Black History Month, Adult Fiction and Nonfiction
My Song: A Memoir
ML420.B32 A3 2011
Somewhere amid the accounts of when he became the first artist to sell a million copies of an album, the first black leading actor to romance a white leading actress in a major Hollywood film, and the man who was asked to help pick out the clothes that Martin Luther King Jr. would be buried in, you realize just how extraordinary Harry Belafonte's life has been.
The Tuskegee Airmen: An Illustrated History, 1939-1949
D790.252 332nd.C37 2011
There have been many documentaries, books and movies portraying black pilots who gained fame during World War II as the Tuskegee Airmen. Most of these works have focused on the training of America's first black fighter pilots and their subsequent accomplishments during combat. This book goes further, using captioned photographs to trace the airmen through the stages of training, deployment and combat actions in North Africa, Italy and Germany.
Teenie Harris, Photographer: Image, Memory, History
TR140.H372 F56 2011
The famous faces of Lena Horne, Louis Armstrong, Josephine Baker, Muhammad Ali, Jackie Robinson and John F. Kennedy appear among the nearly eighty thousand photographs of Charles "Teenie" Harris. But it's in the images of other, ordinary people and neighborhoods that Harris shows us a city and an era teeming with energy, culture, friendship and family.
August Wilson: Pittsburgh Places in His Life and Plays
PS3573.I45677 Z67 2011x
This book is a guide to key sites in the playwright's life and work in Pittsburgh's Hill District and beyond.
Reclaiming Our Health: A Guide to African American Wellness
RA778.4.A36 G385 2011
According to the federal Office of Minority Health, African Americans "are affected by serious diseases and health conditions at far greater rates than other Americans." In fact, African Americans suffer an estimated 85,000 excess deaths every year from diseases we know how to prevent: heart disease, stroke, cancer, high blood pressure and diabetes. In this important and accessible book Dr. Michelle Gourdine provides African Americans with the knowledge and guidance they need to take charge of their well-being.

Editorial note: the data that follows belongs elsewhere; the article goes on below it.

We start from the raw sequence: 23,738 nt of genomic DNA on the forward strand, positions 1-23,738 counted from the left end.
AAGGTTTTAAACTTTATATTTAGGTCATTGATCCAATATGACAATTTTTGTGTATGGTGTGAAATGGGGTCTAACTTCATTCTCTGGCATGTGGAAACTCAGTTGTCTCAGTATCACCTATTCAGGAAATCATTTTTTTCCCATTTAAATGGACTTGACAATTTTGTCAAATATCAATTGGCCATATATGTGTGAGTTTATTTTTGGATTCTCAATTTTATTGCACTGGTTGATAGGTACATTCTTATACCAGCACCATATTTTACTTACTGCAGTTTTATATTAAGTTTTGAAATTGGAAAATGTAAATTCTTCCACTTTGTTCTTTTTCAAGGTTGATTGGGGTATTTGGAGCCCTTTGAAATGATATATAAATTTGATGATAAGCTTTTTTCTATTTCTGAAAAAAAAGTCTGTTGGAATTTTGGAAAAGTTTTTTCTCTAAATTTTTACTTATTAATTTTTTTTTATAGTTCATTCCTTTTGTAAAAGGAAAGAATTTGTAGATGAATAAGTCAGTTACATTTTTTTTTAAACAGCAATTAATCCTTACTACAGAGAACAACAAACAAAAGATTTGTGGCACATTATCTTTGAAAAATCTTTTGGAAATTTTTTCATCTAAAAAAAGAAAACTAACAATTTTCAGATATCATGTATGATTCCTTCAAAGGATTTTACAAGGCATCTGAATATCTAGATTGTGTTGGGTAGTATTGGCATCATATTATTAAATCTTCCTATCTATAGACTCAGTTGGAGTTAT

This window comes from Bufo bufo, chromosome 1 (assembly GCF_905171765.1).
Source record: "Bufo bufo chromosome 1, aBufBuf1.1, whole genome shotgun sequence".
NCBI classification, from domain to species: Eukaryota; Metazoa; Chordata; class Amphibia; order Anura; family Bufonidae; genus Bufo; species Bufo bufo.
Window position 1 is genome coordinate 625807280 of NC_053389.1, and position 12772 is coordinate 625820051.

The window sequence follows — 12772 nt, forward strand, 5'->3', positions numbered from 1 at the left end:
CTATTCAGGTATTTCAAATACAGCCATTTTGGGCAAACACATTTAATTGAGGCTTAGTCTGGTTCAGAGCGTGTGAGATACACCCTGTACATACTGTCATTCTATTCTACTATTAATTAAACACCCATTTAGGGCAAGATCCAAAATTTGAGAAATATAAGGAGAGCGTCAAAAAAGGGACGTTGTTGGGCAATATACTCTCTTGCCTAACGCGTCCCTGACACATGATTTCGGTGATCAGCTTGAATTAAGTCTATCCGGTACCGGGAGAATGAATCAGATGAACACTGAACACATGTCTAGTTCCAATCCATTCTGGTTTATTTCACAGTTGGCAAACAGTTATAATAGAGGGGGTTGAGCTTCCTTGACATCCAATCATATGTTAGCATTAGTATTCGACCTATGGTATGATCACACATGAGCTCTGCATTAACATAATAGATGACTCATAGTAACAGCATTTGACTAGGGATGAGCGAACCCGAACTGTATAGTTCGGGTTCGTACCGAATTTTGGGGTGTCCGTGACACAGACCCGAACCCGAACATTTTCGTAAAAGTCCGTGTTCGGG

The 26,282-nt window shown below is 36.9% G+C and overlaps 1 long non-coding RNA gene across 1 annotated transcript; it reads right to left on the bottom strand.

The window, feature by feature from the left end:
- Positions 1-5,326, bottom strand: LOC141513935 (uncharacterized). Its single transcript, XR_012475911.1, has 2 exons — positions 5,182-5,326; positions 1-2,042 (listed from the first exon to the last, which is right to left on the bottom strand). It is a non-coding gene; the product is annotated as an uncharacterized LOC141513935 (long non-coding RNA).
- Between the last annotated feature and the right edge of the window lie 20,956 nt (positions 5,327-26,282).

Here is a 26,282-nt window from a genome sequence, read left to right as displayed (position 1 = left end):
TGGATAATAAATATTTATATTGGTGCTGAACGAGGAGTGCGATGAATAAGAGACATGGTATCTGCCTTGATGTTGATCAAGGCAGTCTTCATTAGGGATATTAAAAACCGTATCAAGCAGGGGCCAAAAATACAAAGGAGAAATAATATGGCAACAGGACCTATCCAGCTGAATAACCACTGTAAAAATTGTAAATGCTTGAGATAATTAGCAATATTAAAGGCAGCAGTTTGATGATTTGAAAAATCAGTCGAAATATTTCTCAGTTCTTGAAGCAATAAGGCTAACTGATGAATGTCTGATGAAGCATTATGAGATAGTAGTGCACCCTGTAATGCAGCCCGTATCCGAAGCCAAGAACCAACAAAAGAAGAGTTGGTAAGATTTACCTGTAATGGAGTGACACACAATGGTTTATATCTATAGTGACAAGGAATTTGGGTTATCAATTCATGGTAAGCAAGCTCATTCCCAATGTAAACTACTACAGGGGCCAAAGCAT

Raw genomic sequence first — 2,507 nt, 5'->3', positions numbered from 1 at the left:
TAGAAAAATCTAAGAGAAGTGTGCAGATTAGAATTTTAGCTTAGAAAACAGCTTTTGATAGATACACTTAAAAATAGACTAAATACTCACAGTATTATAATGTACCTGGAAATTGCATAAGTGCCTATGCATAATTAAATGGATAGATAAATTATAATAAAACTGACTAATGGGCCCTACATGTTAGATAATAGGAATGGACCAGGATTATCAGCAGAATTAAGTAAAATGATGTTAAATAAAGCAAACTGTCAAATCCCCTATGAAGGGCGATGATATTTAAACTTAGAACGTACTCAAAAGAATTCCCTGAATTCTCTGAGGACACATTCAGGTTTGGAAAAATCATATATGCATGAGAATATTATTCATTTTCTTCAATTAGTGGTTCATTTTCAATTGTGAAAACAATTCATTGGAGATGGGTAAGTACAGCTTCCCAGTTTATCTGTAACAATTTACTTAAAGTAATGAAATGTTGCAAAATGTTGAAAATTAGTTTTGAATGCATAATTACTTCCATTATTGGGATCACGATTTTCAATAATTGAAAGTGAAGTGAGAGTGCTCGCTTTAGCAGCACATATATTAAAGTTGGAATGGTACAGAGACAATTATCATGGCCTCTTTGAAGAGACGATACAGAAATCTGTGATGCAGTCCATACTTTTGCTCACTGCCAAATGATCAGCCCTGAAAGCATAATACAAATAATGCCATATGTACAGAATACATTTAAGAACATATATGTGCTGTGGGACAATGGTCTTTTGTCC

Malcolm X: A Life of Reinvention
BP223.Z8 L57636 2011
The late Manning Marable's acclaimed biography of Malcolm X finally does justice to one of the most influential and controversial figures of twentieth-century American history. Filled with startling new information and shocking revelations, Malcolm X unfolds a sweeping story of race and class in America. Reaching into Malcolm's troubled youth, it traces a path from his parents' activism as followers of Marcus Garvey through his own work with the Nation of Islam and rise in the world of black nationalism and culminates in the never-before-told true story of his assassination. Malcolm X is a stunning achievement, the definitive work on one of our greatest advocates for social change.
We Ain't the Brontes
Charity Evans and Lynzee Lavender haven't always had the best relationship -- for the most part thanks to them being writers. The rivalry goes into overdrive when Lynzee reveals that the father of the child she gave up years ago is Charity's husband.
The Deal, the Dance, and the Devil
What would you do for five million dollars? Adam and Evia Langston have lived in their own little Garden of Eden since the two married at the age of seventeen. Working their way up from the humblest of beginnings, the Langstons have thrived beyond anything they could have ever imagined. But then the recession hits and rips apart the family's financial stability.
The Black Man's Guide to Good Health: Essential Advice for African-American Men and Their Families
This thorough guide, updated and revised from the 1994 original, emphasizes issues of particular concern to black men. The lifesaving advice offered here is interspersed with real-life case studies and each chapter has suggested reading lists and resources for further information.